Maybe I’m not being fair. You drafted him; what do you think , Gollumpus?

Alex: I don’t think it’s fair to say it’s not worth keeping him on your roster. He’s still the top WR on a team that’s not the Cleveland Browns. That still counts for something. Sure, he’s getting hounded by the press about his abissmal hands which, you know, is never good, but I don’t think he’s done for just yet. He’ll do fine this year once Carr is back to 100%. I say that this year-long slump is mostly bad luck and worse circumstance. He’s due to bounce back soon enough, so I think Cooper’s still a good Flex play going forward.

Kareem Hunt and Todd Gurley are back at it again in this week’s PPGAR rankings, though their leads have narrowed significantly as the season has gone on. After scoring 45.6, 25.9 and 25.3 points in each of the first three weeks of the season, Hunt has actually “slowed down” amassing only 16.1 and 14.6 points in the last two weeks (which is still pretty damn good).

In other PPGAR news, Leonard Fournette has been a delightful surprise this year on a fairly stagnant offense. It’s possible his numbers will pull back to the pack a bit as teams hone in on the run against Jacksonville and dare Blake Bortles to throw on them. Out wide, DeAndre Hopkins might be back, you guys. Remember what a beast he was in 2014 and 2015? Well, this year he’s been a target machine on a surprisingly efficient offense in Houston even if he’s another slow-down candidate as defenses learn Deshaun Watson’s tendencies.1

Yesterday, Vice President Mike Pence attended an NFL national anthem performance in Indianapolis. Typically, this would imply that he watched the football game that followed but in this ridiculous stupid maddening curious instance it does not. Because, as soon as the anthem – for which several visiting 49ers players kneeled – was over, Pence exited stage left and he did so with a purpose.

How the hell does something like this even happen? Well, the official story is that Pence, the former governor of Indiana, simply happens to be a devoted Colts fan attending a game that featured a ceremony to honor Colts icon Peyton Manning; upon seeing football players kneeling during the anthem, the vice president’s delicate sensibilities were so offended that he had to abruptly leave the game in protest. Of course, it would be hard not to notice that Pence chose to attend a game featuring a 49ers team that has consistently embraced the kneeling protest that their former quarterback Colin Kaepernick started, and also that Pence was able to release a pretty polished statement almost immediately after leaving the game. Along with some other info, this seems to indicate that this was a premeditated PR stunt. None of which addresses the fact that vice president is willfully misinterpreting the players’ protest: they’re not protesting the flag or the military, they’re protesting police brutality against African Americans, a fact not lost on the significant number of veterans who have openly identified Kaepernick’s behavior as being exactly the kind of thing they serve to protect.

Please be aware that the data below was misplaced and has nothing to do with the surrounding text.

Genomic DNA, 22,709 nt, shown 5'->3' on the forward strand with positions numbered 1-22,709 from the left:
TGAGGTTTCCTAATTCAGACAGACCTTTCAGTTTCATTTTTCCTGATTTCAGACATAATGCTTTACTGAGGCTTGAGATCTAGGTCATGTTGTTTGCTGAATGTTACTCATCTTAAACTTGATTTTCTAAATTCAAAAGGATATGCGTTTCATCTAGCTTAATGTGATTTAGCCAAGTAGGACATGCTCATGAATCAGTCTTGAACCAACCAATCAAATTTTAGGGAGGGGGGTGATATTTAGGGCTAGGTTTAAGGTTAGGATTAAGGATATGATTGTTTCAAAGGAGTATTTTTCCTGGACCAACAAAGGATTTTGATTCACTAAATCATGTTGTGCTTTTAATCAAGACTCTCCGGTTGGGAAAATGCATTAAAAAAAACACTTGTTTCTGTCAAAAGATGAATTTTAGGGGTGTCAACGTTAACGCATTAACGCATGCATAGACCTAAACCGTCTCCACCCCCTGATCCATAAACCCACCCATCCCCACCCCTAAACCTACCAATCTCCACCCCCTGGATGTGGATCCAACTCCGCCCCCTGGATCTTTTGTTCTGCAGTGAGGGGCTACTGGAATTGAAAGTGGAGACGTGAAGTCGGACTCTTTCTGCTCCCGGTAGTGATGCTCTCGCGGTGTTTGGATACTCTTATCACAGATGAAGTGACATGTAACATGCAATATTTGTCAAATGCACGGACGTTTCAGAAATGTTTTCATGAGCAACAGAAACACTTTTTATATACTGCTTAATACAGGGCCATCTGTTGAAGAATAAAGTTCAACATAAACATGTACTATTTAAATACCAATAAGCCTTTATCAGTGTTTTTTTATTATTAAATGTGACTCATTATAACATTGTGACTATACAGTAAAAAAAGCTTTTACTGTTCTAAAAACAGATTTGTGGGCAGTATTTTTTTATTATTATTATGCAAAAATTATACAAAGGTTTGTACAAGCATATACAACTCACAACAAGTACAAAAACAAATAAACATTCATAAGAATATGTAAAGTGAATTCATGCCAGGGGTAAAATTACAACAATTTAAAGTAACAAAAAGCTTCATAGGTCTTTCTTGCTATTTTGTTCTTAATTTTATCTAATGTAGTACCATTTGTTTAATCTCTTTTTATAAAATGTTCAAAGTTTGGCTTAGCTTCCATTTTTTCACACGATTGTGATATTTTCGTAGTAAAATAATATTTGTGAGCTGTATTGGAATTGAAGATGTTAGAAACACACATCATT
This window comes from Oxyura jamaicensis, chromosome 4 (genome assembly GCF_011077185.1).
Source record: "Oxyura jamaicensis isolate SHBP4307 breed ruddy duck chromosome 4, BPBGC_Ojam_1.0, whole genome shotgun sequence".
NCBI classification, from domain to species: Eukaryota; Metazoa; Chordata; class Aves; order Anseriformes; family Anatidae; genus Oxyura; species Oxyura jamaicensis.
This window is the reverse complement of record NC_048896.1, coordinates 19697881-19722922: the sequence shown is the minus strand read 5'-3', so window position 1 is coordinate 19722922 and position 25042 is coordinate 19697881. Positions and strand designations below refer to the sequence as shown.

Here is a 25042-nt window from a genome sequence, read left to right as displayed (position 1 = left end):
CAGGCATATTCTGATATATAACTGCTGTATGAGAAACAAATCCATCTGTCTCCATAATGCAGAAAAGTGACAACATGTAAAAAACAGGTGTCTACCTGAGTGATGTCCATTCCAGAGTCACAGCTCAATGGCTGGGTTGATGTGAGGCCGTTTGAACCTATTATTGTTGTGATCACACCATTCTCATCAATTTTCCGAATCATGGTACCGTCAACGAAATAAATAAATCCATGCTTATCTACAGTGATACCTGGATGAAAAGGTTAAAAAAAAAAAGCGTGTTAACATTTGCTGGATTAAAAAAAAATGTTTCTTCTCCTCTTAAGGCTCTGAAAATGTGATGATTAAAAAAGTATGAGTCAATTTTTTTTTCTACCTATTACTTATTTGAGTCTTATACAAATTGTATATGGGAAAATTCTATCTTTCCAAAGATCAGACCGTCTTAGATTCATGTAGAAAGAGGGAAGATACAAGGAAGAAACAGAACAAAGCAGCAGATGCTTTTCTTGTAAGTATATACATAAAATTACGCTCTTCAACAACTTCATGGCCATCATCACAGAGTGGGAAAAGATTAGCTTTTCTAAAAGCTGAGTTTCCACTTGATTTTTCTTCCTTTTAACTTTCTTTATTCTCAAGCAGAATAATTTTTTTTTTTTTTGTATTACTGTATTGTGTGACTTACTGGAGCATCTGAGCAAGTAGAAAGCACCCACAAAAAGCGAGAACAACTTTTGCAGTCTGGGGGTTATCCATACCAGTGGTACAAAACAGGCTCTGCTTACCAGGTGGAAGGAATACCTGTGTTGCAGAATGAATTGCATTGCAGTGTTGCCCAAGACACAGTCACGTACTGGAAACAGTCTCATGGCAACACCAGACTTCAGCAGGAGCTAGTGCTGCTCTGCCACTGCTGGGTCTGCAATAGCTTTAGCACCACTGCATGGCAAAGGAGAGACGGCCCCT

Every league’s got one. Someone who can’t figure out why everyone else in the league doesn’t talk to them anymore. Someone who, for 16 weeks out of the year,1 is simply unbearable. The person whose fantasy takes are so stupidly, scorchingly hot that having your knees blown out by Vontaze Burfict seems preferable to listening to them. I repeat: every league’s got one. Which means that if you’re thinking, “That doesn’t sounds like anyone in my league,” then guess what, bro? It’s you. You’re that guy. But don’t fret, we at The Read Option have got you covered. The most insufferable fantasy players come in five varieties and here’s how you can make sure you’re not a single one of them.

5. The “If I Woulda Started” Guy

We get it. There’s nothing worse than losing your matchup by a few points only to find that the guy you drafted in the fourteenth round and promptly forgot about managed to put up 22 points like he was possessed by the fantasy ghost of LaDainian Tomlinson. That’s a tough loss to take but, dude, shut up about it. No one likes a whiny loser. Plus, there’s a reason you didn’t start Cole Beasley over Amari Cooper and it’s because Cooper is way better.2

How to avoid it: Don’t look at your bench and, more importantly, don’t talk about your bench. It can only cause grief. If you find yourself staring down the barrel of a loss, close your computer and forget about your entire team.3

4. The Ridiculous Trade Guy